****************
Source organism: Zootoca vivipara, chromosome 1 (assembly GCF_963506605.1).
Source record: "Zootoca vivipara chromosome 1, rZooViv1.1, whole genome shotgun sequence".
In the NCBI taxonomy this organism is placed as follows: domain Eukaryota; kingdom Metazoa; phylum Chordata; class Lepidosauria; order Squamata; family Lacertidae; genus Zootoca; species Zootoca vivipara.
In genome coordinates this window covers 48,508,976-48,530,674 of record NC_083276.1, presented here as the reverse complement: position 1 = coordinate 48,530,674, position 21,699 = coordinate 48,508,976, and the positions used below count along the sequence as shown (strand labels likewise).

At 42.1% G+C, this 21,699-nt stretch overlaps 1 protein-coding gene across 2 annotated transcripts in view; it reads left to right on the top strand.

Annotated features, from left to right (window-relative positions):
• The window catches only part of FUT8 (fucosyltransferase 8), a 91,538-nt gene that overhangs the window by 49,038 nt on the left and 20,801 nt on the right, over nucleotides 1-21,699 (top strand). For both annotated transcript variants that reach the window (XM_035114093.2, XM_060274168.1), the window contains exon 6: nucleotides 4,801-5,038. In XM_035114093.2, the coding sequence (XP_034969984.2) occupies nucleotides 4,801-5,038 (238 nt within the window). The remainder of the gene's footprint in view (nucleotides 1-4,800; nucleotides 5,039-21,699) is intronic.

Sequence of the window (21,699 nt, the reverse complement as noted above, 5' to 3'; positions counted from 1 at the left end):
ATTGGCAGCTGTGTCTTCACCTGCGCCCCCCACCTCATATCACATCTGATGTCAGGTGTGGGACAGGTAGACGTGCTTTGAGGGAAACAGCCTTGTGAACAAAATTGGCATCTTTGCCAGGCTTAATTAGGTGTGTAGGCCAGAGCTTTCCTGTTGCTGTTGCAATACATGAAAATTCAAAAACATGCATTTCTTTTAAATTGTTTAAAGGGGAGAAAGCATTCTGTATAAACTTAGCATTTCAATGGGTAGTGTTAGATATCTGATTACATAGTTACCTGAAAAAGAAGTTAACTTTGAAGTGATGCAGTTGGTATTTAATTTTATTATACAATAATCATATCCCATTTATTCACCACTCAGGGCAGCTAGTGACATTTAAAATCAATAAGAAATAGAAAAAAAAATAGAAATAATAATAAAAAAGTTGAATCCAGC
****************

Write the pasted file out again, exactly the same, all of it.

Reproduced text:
Source organism: Zootoca vivipara, chromosome 1 (assembly GCF_963506605.1).
Source record: "Zootoca vivipara chromosome 1, rZooViv1.1, whole genome shotgun sequence".
In the NCBI taxonomy this organism is placed as follows: domain Eukaryota; kingdom Metazoa; phylum Chordata; class Lepidosauria; order Squamata; family Lacertidae; genus Zootoca; species Zootoca vivipara.
In genome coordinates this window covers 48,508,976-48,530,674 of record NC_083276.1, presented here as the reverse complement: position 1 = coordinate 48,530,674, position 21,699 = coordinate 48,508,976, and the positions used below count along the sequence as shown (strand labels likewise).

At 42.1% G+C, this 21,699-nt stretch overlaps 1 protein-coding gene across 2 annotated transcripts in view; it reads left to right on the top strand.

Annotated features, from left to right (window-relative positions):
• The window catches only part of FUT8 (fucosyltransferase 8), a 91,538-nt gene that overhangs the window by 49,038 nt on the left and 20,801 nt on the right, over nucleotides 1-21,699 (top strand). For both annotated transcript variants that reach the window (XM_035114093.2, XM_060274168.1), the window contains exon 6: nucleotides 4,801-5,038. In XM_035114093.2, the coding sequence (XP_034969984.2) occupies nucleotides 4,801-5,038 (238 nt within the window). The remainder of the gene's footprint in view (nucleotides 1-4,800; nucleotides 5,039-21,699) is intronic.

Sequence of the window (21,699 nt, the reverse complement as noted above, 5' to 3'; positions counted from 1 at the left end):
ATTGGCAGCTGTGTCTTCACCTGCGCCCCCCACCTCATATCACATCTGATGTCAGGTGTGGGACAGGTAGACGTGCTTTGAGGGAAACAGCCTTGTGAACAAAATTGGCATCTTTGCCAGGCTTAATTAGGTGTGTAGGCCAGAGCTTTCCTGTTGCTGTTGCAATACATGAAAATTCAAAAACATGCATTTCTTTTAAATTGTTTAAAGGGGAGAAAGCATTCTGTATAAACTTAGCATTTCAATGGGTAGTGTTAGATATCTGATTACATAGTTACCTGAAAAAGAAGTTAACTTTGAAGTGATGCAGTTGGTATTTAATTTTATTATACAATAATCATATCCCATTTATTCACCACTCAGGGCAGCTAGTGACATTTAAAATCAATAAGAAATAGAAAAAAAAATAGAAATAATAATAAAAAAGTTGAATCCAGC